Always tracking, always alerting. That's our mission for the Stormtrack Weather Team, and it's why we have a plan
in place to give Mid-Missouri as much lead time as possible before severe weather threatens.
Heat, flooding and tornadoes are among the most deadly types of weather each year. Statewide, there were 50 reported tornadoes in 2021, and more than 400 damaging wind reports last year. During our typical spring severe weather season that runs from March through May, we had about 80 reports of damaging winds, 50 reports of severe hail and seven tornadoes.
The Stormtrack Weather Team issues Weather Alert Days based on a set of criteria that focuses on the most dangerous and impactful weather all year round. In the spring, that means we're monitoring for the potential of tornadoes, 60 mph winds, large hail, flash flooding and heat indices above 105 degrees.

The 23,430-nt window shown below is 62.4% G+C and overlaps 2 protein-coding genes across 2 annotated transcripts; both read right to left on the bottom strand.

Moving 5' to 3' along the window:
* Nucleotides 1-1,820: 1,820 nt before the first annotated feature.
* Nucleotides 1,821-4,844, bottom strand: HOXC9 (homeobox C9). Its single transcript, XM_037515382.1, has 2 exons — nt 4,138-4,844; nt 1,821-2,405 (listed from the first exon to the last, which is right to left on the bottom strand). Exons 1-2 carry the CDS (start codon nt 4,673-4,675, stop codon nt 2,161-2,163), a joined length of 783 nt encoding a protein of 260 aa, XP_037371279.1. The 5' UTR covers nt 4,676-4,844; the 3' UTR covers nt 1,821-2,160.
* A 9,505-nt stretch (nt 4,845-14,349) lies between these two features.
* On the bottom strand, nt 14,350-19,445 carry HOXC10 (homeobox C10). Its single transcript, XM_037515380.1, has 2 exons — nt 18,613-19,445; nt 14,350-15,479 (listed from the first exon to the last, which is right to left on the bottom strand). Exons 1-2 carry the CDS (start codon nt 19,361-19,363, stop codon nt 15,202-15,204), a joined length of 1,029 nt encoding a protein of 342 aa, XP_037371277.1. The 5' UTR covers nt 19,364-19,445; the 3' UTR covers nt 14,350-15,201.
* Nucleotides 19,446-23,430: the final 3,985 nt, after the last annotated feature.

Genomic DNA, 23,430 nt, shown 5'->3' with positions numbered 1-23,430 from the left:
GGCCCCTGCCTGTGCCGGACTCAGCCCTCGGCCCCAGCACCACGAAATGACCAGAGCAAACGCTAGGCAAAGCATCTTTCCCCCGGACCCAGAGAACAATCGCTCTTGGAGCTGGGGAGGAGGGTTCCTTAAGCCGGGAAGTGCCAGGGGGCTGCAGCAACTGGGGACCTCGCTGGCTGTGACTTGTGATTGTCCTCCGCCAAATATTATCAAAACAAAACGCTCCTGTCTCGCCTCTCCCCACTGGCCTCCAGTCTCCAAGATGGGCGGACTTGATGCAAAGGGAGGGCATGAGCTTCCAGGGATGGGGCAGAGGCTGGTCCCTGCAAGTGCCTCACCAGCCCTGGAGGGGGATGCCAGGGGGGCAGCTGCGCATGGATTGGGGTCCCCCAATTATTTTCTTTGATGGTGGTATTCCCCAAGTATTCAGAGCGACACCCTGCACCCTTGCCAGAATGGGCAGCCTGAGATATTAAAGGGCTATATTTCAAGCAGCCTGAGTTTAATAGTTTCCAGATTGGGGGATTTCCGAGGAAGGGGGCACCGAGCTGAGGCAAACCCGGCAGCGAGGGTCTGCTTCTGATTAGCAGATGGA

Along with the real-time and model data our meteorologists use to prepare our severe weather forecasts, we also lean on the Storm Prediction Center's severe weather outlooks.
The risk levels start at marginal, meaning isolated severe storms are possible but limited in coverage or intensity, all the way up to a rare high risk for the threat of widespread, life-threatening storms. You will often see these risk maps in our weather forecasts on TV and online. They're a good tool for showing the overall likelihood of severe weather over a specific area.
When a Weather Alert Day is in effect, you'll find a complete breakdown of what to expect in the Insider Blog on abc17news.com and on the Stormtrack Weather App. On air, you'll see red "Weather Alert Day" icons above each day on the seven-day forecast that the Weather Alert Day is in effect.
The Stormtrack Weather App is a great resource as storms move in to keep an eye on the radar, get instant warnings and alerts and watch our livestream coverage. This is especially important if you lose power.